By David D. Busch

Adobe Photoshop Elements is a powerful junior version of the full Photoshop program. Elements has most of the functionality of Photoshop, but it lacks some of the features that the average photographer might be able to get along without. At about $100, it’s more affordable, too. (Smart shoppers wait for a sale, when you can frequently find Elements for $70 or less.)

Elements formerly shared much of the same user interface with Photoshop, but its look has been considerably streamlined in recent years. Today, Elements doesn’t bear much more than a family resemblance. Although it’s missing a few features that Adobe deems professional, such as CMYK editing, Elements includes most of the basic image-editing tools that the typical digital photographer needs on a regular basis.

Those tools include image-selection tools, retouching tools, painting tools, a generous assortment of filters, and the capability to expand those filters by accepting the same Photoshop plug-ins that its sibling program can.

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Advantages of Elements as an image editor

A price tag of $100 (or less) puts Elements within the reach of anyone, and its reduced feature set is a good match for the needs of the typical digital photographer. You can find most of the standard selection, retouching, and painting tools from Photoshop available in Elements. If your image-editing needs revolve around retouching and manipulating individual pictures one at a time, you probably will never miss the more advanced Photoshop features.

In Elements’ editing module, the latest versions boast Photomerge technology for combining photos into broad panoramas and adjustments previews that you can use to judge effects before applying them. Elements has layer masks for applying changes to just portions of layers, new filters for pop art, Lomo (plastic camera) effects, and new portrait filters.

The newest version is more tightly integrated with social media sites like Facebook and has new templates for creating calendars, cards, and photo books on your home printer.

The automated commands on the Enhance menu make quick work of common image-editing tasks, such as adjusting backlighting or color cast. As a result, an occasional user working with Elements can complete those tasks faster and more accurately than a seasoned graphics pro working with Photoshop.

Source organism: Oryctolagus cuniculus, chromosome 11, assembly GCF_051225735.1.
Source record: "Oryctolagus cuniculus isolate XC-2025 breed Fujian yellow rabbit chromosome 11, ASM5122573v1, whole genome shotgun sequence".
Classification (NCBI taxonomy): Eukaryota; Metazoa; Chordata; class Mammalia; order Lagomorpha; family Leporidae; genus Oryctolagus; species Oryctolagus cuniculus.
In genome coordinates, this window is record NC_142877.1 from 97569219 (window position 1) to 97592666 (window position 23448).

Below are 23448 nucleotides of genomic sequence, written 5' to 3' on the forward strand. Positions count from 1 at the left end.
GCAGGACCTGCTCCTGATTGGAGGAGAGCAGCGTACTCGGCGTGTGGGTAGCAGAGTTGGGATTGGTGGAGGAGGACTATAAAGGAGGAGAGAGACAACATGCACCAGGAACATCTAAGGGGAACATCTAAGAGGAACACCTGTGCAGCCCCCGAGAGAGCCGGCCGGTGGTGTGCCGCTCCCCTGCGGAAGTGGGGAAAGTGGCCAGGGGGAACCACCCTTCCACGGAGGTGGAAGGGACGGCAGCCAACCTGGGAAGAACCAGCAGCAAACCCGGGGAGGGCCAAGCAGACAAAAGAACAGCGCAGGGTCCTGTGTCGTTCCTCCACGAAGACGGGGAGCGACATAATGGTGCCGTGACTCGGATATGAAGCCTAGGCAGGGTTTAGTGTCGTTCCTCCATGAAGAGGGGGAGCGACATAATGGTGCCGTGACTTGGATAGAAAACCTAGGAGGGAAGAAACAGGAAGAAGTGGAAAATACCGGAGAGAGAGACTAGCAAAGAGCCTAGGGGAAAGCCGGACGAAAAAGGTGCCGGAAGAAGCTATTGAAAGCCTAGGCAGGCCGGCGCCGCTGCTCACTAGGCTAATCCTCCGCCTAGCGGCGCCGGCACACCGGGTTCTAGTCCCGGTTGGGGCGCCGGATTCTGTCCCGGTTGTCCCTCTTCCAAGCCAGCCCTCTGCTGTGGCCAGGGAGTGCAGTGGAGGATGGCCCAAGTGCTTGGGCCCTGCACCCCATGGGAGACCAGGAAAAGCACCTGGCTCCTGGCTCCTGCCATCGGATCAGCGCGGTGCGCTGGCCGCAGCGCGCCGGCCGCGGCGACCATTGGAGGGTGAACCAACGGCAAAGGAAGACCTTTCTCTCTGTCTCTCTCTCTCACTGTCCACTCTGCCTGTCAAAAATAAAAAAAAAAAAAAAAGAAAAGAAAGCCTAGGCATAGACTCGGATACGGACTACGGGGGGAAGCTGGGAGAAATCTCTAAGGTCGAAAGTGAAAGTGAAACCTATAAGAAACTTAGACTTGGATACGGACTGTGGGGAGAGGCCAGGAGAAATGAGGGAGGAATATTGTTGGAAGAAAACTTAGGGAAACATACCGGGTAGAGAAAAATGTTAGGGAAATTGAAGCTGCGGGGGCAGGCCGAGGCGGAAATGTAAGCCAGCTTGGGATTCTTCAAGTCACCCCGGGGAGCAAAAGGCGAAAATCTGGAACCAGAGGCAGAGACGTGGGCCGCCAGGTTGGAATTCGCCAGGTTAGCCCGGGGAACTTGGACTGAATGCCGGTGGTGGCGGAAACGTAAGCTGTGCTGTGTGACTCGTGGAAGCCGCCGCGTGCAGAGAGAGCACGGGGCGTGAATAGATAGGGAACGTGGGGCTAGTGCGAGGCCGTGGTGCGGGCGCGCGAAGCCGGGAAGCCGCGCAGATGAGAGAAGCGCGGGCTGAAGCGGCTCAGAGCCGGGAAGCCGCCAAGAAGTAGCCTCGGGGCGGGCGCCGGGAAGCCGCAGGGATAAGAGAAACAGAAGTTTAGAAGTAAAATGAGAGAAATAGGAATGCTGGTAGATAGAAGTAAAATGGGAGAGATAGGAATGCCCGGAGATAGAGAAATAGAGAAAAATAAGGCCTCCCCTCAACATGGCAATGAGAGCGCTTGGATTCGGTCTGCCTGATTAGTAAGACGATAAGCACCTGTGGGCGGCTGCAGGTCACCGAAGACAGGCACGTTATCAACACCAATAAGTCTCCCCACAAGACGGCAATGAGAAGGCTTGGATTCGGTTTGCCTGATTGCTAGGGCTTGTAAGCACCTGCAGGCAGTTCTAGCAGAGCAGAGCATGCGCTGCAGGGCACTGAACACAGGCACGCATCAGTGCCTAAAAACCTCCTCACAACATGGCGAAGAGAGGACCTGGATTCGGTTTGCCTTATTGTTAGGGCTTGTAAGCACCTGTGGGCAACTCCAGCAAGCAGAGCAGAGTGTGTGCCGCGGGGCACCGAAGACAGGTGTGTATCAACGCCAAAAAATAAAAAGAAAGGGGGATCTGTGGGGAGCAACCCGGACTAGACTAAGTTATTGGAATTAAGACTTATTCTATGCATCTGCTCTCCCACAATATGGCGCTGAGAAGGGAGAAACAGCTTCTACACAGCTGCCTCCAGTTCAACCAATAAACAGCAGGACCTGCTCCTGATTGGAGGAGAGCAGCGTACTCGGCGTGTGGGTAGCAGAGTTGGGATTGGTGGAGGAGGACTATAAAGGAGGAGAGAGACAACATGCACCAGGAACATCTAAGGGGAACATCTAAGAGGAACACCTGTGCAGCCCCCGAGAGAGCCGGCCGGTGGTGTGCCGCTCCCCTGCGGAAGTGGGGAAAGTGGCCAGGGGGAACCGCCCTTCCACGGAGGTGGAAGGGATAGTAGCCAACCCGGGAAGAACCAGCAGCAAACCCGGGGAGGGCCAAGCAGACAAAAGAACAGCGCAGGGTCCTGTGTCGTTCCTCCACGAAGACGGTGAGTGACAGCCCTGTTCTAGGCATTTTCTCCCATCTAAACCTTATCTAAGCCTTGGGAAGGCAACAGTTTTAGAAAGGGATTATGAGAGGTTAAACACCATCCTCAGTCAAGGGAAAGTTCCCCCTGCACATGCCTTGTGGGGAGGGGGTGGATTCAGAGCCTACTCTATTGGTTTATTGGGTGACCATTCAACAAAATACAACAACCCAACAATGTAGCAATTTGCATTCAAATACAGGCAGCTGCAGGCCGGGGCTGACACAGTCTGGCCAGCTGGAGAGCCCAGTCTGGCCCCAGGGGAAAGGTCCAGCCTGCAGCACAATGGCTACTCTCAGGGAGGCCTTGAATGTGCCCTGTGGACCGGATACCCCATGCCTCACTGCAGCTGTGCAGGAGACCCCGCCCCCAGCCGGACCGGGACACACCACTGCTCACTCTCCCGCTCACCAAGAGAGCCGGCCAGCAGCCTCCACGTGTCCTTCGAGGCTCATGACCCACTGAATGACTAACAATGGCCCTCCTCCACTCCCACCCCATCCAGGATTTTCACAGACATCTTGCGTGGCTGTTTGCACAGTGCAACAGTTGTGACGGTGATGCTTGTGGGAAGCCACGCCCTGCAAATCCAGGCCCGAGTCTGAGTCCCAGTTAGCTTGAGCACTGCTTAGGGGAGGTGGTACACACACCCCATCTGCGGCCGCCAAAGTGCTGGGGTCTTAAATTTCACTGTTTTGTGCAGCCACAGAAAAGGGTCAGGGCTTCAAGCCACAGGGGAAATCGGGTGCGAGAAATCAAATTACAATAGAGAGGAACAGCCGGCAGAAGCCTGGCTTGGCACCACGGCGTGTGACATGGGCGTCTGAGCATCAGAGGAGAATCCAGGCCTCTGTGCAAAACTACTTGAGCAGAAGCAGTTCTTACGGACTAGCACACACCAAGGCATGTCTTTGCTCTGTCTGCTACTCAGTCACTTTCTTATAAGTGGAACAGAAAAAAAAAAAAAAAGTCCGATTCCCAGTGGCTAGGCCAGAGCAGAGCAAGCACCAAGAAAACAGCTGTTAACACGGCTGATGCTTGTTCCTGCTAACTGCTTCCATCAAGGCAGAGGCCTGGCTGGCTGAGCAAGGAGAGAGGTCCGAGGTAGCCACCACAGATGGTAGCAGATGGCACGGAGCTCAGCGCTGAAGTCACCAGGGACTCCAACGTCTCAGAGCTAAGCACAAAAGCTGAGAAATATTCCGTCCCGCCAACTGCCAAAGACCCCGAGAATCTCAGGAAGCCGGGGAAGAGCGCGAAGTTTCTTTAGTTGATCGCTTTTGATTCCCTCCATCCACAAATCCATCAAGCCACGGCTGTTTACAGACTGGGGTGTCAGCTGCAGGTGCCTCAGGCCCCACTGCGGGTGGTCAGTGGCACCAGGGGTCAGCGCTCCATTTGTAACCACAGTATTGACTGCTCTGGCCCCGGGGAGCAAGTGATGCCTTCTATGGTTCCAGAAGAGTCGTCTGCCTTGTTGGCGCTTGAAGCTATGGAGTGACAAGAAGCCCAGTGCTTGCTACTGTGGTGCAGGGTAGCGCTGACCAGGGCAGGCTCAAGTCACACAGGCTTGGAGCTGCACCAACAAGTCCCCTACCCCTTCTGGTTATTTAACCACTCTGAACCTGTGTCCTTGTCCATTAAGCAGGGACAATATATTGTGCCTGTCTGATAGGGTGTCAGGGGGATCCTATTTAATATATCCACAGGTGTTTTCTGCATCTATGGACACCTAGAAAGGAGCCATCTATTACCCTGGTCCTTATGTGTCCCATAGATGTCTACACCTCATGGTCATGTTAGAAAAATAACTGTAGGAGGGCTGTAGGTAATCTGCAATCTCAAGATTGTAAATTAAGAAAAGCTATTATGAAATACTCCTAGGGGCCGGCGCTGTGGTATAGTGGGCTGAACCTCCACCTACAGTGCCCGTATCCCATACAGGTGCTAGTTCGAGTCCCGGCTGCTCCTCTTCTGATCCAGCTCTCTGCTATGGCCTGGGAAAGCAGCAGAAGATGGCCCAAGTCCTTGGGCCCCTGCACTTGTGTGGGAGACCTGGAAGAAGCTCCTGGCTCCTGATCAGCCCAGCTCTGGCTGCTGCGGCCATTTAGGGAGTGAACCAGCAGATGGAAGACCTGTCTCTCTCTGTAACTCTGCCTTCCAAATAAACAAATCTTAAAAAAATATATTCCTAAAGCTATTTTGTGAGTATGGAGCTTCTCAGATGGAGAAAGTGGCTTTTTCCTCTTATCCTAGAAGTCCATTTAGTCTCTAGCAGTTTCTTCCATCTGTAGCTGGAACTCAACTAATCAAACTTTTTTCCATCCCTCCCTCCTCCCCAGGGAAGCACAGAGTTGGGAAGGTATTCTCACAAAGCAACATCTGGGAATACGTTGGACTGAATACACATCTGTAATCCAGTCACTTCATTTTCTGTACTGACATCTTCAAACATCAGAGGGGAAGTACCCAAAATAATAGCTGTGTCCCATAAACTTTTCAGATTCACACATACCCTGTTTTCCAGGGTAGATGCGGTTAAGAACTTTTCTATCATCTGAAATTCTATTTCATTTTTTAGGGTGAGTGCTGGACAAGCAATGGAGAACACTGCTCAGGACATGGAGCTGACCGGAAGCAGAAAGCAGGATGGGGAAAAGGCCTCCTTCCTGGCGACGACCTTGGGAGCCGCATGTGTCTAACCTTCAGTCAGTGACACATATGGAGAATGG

Elements also makes a good introduction to Photoshop for people who plan to upgrade someday. After you master Elements, you can transfer much of what you know directly to Photoshop. You use filters, most kinds of selections, and basic tonal and color corrections in much the same way in both applications.

Disadvantages of Elements as an image editor

Compared to the most basic non-Adobe image editors, Elements can be a bit daunting. Elements today is as complex as Photoshop was five or ten years ago, although Adobe has added Quick, Guided, and Expert modes that can help new users make the transition.

The similarity to Photoshop in Expert mode works against you if you’re a total image-editing neophyte. That’s because, even with the revamped user interface, the menus and palettes still bear more similarity to Photoshop than they do to less ambitious programs.

Even so, dSLR photographers probably wouldn’t be happy with the simplest image editors, anyway, so the “easy, but not that easy” interface of Elements doesn’t offer much of a downside.

The most vexing downside has been eliminated. In years past, Adobe’s tendency was to introduce new features for Elements in its Windows version first, with the Macintosh upgrade following months later. Some features are available only in the Windows edition. In recent versions, Adobe has introduced new editions for both platforms simultaneously.